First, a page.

What I want to see in the iPhone 6

Apple's next evolution of the iPhone is nearly here. But what does it really need? This is my wish list.

Sarah Tew/CNET

Apple hasn't had a brand-new phone design since the iPhone 5 in 2012, when the company made the leap from a 3.5- to a 4-inch screen. But that'll change soon: the iPhone 6, said to be debuting at a September 9 media event, is expected to be a major overhaul, a long-overdue response to the increasing Android competition.

We've heard tons of rumors and seen plenty of leaked pics purported to show the device. What we expect seems increasingly clear: a new A8 processor; a larger, higher-res screen -- perhaps in two different sizes; and of course, a new iOS 8 operating system, which Apple has already showed off back in June. But to me, the next iPhone's opportunity -- and challenge -- runs beyond mere processing power or screen size. It's about turning the iPhone into an even more reliable and durable tool. Here's what I want to see...and what's really most important to me.

Better battery life

Yes, more important than screen size or anything else, it's battery life. I've been annoyed, every year, at how the iPhone's battery life starts acceptably but finishes midyear with me plugging in two or three times a day to recharge. The iPhone is a mission-critical device for me, and for many others, but it has the worst battery life of any of Apple's mobile products like the MacBook Air and iPad.

Sure, that's because the iPhone's always on and frequently connected to LTE and Wi-Fi, and for me, to a litany of Bluetooth gadgets. And it's small. But I want an iPhone that lasts longer, manages power better, and doesn't send me into a battery-pack panic. While a larger chassis would theoretically accommodate a larger battery, Apple's tendency to go thinner -- and the power demands of a larger high-res screen -- could make longer battery life a challenge, unless Apple can come up with some smarter power management in iOS 8, and/or a more power-efficient A8 processor.

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Sarah Tew/CNET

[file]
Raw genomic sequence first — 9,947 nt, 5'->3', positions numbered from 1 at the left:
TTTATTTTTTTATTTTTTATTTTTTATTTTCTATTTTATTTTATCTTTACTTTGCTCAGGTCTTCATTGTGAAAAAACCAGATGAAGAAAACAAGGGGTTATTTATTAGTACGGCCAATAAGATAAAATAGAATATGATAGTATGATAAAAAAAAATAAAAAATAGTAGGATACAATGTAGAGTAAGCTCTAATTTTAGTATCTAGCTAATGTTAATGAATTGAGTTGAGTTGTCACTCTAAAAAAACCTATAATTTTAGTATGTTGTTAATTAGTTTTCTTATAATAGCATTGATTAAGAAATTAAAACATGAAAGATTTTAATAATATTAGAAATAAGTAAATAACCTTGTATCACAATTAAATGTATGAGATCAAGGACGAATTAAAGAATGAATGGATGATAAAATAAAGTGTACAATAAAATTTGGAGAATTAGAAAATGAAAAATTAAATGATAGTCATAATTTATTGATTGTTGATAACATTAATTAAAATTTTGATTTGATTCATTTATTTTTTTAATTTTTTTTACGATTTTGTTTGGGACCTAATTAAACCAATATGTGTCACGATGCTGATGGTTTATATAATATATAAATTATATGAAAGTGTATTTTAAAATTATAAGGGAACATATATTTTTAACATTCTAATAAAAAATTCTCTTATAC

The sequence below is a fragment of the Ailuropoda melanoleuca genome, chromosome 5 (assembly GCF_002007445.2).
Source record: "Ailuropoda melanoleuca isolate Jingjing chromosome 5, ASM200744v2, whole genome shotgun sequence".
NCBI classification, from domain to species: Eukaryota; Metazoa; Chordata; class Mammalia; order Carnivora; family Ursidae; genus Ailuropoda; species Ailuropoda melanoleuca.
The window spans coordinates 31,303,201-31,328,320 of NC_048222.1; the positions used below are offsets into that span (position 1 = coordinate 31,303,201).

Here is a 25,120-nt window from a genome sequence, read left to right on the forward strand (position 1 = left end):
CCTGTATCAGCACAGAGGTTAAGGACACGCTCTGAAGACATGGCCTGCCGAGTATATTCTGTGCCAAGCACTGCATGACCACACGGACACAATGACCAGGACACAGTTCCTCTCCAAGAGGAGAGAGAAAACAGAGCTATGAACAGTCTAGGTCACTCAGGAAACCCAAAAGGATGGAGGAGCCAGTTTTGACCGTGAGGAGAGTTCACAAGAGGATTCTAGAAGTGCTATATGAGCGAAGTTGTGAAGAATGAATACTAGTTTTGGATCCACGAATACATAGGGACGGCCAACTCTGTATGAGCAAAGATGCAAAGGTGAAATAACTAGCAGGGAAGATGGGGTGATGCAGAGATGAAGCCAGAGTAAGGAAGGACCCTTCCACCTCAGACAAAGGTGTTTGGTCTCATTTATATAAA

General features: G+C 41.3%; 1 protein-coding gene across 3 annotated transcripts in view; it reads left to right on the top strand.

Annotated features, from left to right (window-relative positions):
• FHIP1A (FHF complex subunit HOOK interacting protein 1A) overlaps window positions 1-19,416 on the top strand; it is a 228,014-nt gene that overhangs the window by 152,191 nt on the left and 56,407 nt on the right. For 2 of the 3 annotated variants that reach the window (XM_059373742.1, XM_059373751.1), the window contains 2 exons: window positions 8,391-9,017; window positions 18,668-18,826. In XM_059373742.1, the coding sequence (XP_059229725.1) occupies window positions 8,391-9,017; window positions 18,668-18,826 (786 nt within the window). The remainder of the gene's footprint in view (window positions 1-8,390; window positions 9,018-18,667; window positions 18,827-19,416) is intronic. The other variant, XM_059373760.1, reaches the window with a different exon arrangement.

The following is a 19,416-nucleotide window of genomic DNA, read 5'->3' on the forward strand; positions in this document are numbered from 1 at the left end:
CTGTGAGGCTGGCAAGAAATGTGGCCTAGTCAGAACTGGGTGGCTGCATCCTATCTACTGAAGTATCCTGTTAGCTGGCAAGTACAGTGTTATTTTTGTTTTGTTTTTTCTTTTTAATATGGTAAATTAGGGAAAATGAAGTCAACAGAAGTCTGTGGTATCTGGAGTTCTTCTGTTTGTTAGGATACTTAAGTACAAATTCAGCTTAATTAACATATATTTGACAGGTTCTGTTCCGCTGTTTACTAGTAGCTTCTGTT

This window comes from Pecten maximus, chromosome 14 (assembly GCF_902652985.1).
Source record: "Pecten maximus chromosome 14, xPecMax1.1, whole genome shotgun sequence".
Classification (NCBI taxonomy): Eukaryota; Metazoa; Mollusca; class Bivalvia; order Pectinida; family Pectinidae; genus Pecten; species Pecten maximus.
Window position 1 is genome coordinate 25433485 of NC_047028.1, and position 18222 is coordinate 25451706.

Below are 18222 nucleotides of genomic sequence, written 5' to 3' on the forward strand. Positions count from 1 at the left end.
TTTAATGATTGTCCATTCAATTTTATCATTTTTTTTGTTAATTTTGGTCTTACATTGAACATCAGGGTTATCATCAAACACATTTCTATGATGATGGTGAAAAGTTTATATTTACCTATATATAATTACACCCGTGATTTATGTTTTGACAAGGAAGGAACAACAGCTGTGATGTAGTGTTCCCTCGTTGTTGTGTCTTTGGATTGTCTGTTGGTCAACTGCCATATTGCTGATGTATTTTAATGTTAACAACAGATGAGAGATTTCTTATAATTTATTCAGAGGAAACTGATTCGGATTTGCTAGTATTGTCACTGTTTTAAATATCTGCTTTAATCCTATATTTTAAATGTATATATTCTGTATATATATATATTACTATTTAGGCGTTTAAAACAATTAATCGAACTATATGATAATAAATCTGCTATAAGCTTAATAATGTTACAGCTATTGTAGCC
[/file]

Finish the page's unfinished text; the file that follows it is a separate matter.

A larger screen, but a size that still fits well in my hand

The next iPhone will have a larger screen -- and that's something that most iPhone users will welcome. You can fit more on a page, see things in a larger presentation, and enjoy apps more. Maybe a larger screen would even allow the iPhone to take on more of the functions the iPad is best for.

But it doesn't work if the phone isn't easy to hold. Apple has placed a premium value on compact hand feel on the iPhone: the iPhone 5 and 5s were modest bumps in screen size, but still with a pocket-discreet form. But that size is way too small in the world of 5- and 6-inch Android phablets. It's possible to make a larger-screened phone, especially a 4.7-inch one, feel good to hold: take the Moto X, for example. It's probably the best larger-screen middle ground. (It's in the center of the photo above, with the 4-inch iPhone 5 to the right, and the 5-inch Galaxy S4 to the left.)

Meanwhile, the iPhone 5 and 5s have a lot of extra bezel at the top and bottom, and even some on the sides, that could be removed. I'd like to see an iPhone's front face evolve to being almost all screen. It's possible: in fact, some newer phones like the Sharp Aquos Crystal pull it off.

As far as the rumored 5.5-inch screen, that would be too big for me, based on how large 5-inch and bigger phones feel. Unless, that is, it can be a good enough "phablet" to truly take on iPad-like functions, becoming a sort of stand-in for my favorite iPad, the Retina Mini.

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The iPhone could take a page from some of the Galaxy S5's advanced photo options. Screenshot by Jessica Dolcourt/CNET

A better camera

I use an iPhone as my primary camera. Lots of people do. The iPhone 5s camera is excellent, but it could be even better. I still find it takes out of more out-of-focus pictures than I'd like when I'm grabbing quick snaps, and it's not as good, obviously, as a really good point-and-shoot. Faster focus, improved picture processing...or even selective focus, like the HTC One M8 and Samsung Galaxy S5. I'd take any non-gimmicky improvements that would make my everyday photos even better. A rumored ability to mount custom lenses on the iPhone 6 camera isn't a must-have for me, but it could mean a ton of really interesting accessories are on the horizon.